My #5 golden oldie post was written as a response to some early fireworks in the LDS Blogosphere (this was before it had been christened "The Bloggernacle"), when Times and Seasons was said to be excessively intellectual. I smile as I recall LDS blogging’s little existential crisis.
It also doubles as a good articulation of the philosophy Bob and I bring to blogging. There were a few comments, but not really that many. If you’re interested in reading them visit the original post.
Also, (it should go without saying, but) I’ll point out that I wrote the post’s final sentence before I had come over to the dark side, so don’t hold the details of it against me.
Quite the hullabaloo over at Times and Seasons over whether there is too much "inappropriate intellectualism." I guess a couple of former regulars to the site feel that there is too much of the foolishness of men. I feel strongly that the doctrinal exploration and analysis typical at T&S is something that benefits me in my own search for knowledge and testimony. I also recognize that many do not feel the same way, and I have nothing but respect for people who follow their hearts and try to listen to what the Spirit tells them.
Growing up, I felt like my parents fostered an atmosphere where we were able to recognize and discuss instances in which we felt differently about certain policies and doctrines than did our leaders. At the same time, it was always clear that our leaders had a specific stewardship and responsibility, and that they deserved nothing less than our support and sustaining. An issue that came to represent these notions living side by side was that of appropriate sacrament meeting music:
My dad was ward music chairman at the time. Concerning sacrament meeting music, the manual said something along the lines of ". . . while the hymn book and children’s song book should be the primary sources of music for sacrament meeting, there are many other sources of appropriate music . . . " (I don’t actually have a copy, but my dad has quoted it dozens of times to me, and this is close). Our Stake Presidency decided that to "more fully" live this policy, the hymn book and children’s song book would be the only acceptable sources in our Stake. My dad discovered this after leading a choir in Stake Conference (they sang a selection from the Messiah or something like that) and being greeted by the Stake Prez with a "Sounded great, but make sure next time it’s from the hymn book." After many lengthy discussions, the official Stake policy was made clear.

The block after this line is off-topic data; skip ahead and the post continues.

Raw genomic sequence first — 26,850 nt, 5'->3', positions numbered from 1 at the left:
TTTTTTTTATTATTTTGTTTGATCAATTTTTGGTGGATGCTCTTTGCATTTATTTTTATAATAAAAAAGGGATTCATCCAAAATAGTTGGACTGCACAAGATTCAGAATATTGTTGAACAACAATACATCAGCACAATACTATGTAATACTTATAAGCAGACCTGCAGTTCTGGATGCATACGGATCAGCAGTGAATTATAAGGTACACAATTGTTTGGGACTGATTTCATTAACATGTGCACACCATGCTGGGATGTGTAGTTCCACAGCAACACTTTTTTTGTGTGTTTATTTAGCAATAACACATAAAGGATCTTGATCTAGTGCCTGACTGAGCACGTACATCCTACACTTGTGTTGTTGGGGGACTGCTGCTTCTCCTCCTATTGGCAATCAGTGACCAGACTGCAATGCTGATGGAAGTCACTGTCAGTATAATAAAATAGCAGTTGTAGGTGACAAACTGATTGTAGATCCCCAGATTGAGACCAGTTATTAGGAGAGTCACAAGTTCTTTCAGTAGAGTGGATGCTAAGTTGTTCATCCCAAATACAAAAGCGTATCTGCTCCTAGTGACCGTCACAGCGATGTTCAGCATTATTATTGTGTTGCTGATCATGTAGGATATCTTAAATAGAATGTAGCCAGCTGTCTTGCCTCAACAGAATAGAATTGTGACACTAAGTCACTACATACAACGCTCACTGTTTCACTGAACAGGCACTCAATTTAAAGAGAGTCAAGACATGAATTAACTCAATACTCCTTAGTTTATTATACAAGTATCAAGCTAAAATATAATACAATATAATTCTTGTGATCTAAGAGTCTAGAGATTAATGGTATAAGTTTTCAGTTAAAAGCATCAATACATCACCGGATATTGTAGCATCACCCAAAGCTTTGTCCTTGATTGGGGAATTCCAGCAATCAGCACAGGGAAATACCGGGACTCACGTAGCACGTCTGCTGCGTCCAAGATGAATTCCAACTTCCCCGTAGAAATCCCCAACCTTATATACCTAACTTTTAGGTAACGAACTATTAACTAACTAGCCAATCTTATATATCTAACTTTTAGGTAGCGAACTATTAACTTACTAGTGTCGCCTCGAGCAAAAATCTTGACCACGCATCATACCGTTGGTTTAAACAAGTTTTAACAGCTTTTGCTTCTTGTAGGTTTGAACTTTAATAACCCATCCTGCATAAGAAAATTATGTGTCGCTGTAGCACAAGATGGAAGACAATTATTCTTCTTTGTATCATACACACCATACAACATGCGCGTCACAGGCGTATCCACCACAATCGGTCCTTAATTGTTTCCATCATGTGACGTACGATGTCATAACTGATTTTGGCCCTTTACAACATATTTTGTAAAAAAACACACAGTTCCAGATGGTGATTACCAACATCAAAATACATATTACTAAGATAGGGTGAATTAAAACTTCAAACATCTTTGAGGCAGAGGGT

It drove my dad nuts. Whenever the Mormon Tabernacle Choir would sing "In the Bleak Midwinter" or another appropriate hymn, he’d go crazy inside. He wrote letters to the Stake Presidency highlighting what the handbook said. He discussed it over Sunday dinner. He fasted and prayed. All to no avail — he and the Stake President continued to feel differently about it.
But he always lived by the policy, and made it clear that he respected the authority of these leaders. Even when other wards in the Stake would sneak other hymns by (the Stake Presidency weren’t musicians — they didn’t necessarily know what was in the hymn book anyway), he deferred to those under whose stewardship he served.
This is just one of many examples. Questioning and seeking personal confirmation of counsel received from leaders was a very real part of the teaching that my parents offered as I grew up. So was a respect for the priesthood and the organization of the church. Combining those two things is very near to the foundation of my testimony, and I think it is very possible to mix questioning and respect in a meaningful way. I realize that the testimonies of others may be based on different views, and I wish them nothing but the best as they make their own way toward exaltation. I just want to be on record as saying that I view Times and Seasons as something incredibly relevant to me as I search for truth (absolute or not).